Wednesday, January 20, 2016

Reminder: Time To Rebalance Your 401(k)

The start of a new year is a natural time to reflect on where you've been, where you want to go, and how you want to get there. It also is a good time to revisit things you don't pay much attention to - specifically your 401(k).

Once you start participating in a 401(k), it's easy to forget about it. It's one of those things that you set up once and then don't look at again. This can be a good thing. If you aren't constantly checking on it, you're not going to be bothered by the inevitable ups and downs that occur with any stock market investment. You won't be tempted to try to time the market, which almost guarantees a loss.

But once a year it pays to take a look at the asset allocation in your 401(k) and make sure it's still where you want it. Over the past year, some market segments and funds may have had a great run and now represent a larger portion of your portfolio than you want. For example, suppose you want 20% of your 401(k) money invested in mutual funds that invest in small cap companies. If small caps had a great year last year, those mutual funds may have gone up quite a bit in value and they now might comprise 25% or more of your portfolio. That's more exposure to small caps than you wanted, so you need to bring that back down to your 20% target.

Here's what my target allocation is and what my actual fund allocation is:

My target allocation

My actual allocation

As you can see, my actual allocation is not too far from my  target allocation - the largest difference is about 0.2%. This is because my company switched 401(k) providers in June and so I've only had this allocation for six months. Had I been in these funds for a full year, there would likely be a greater divergence.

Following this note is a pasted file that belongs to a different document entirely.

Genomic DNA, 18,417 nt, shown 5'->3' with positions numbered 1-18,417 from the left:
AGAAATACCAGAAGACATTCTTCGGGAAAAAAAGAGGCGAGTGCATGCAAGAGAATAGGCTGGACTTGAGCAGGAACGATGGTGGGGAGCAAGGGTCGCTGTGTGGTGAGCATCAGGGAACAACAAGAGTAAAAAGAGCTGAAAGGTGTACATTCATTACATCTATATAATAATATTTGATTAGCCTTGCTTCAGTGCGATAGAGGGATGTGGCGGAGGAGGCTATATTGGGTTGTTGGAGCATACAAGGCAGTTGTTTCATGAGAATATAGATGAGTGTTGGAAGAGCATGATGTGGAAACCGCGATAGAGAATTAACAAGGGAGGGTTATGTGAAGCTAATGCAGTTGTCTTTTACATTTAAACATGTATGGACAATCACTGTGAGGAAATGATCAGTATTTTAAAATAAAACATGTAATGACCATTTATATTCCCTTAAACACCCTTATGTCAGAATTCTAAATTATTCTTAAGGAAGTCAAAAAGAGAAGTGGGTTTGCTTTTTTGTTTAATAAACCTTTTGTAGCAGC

The process of changing your actual allocation back to match your target allocation is called asset allocation rebalancing and almost every 401(k) company provides a tool that allows you to do this easily. Some even let you set up an automatic rebalancing schedule so you don't even have to do this once a year. That truly makes your 401(k) a set-and-forget option! I've got that option in my plan. Here's what it looks like:

Set the percentages to what you want

What Rebalancing Is

When you rebalance your portfolio, what you are doing in managing risk. You are selling some of your positions that have appreciated in value and buying more of those that have underperformed. This may seem counter-intuitive. Why would you sell stocks that are rallying and buy ones that are falling? Because the stock market is cyclical. Specific stocks or market segments will not always continue to rise. Likewise, those that are falling will not always continue to fall. By rebalancing your portfolio regularly, you can average out those cycles. Rebalancing helps ensure you sell high and buy low, always a winning strategy.

What Rebalancing Is Not

As you might have guessed, rebalancing can reduce your overall performance. When you sell your appreciated assets, you are missing out on any future appreciation that might happen. But not really. After all, you're not going to sell all your appreciated assets, just some of them. If the mutual fund or market sector continues to rise, you'll still get some of that gain, just not as much as if you didn't rebalance. Rather than think of the gains you might miss, think of it the other way around - think of the losses you may avoid. When the market sector drops (and it will at some point), you won't get hit with as much of that loss.

How Often Should You Rebalance?

Some people advocate rebalancing anytime your asset allocation deviates from your target allocation percentage by 5%. Some suggest doing it every quarter. Both those options seem rather frequent to me. There's no harm in doing it that often, but it involves paying more attention to your 401(k) than most people do. (Also note that, as you can see in the screenshot above, some funds might charge you a fee for excessive selling, so you probably don't want to do this too often.)  Since I'm posting this at the beginning of the year, you can probably guess what my recommendation is. Rebalancing once a year still provides the benefits of the process and yet is infrequent enough that you don't always have to worry about remembering to do it.

Remember, you are investing for the long term. You don't need to chase gains or beat the market. A boring, conservative investment strategy will make you a millionaire. You don't need to time the market. You just need to be in the market.


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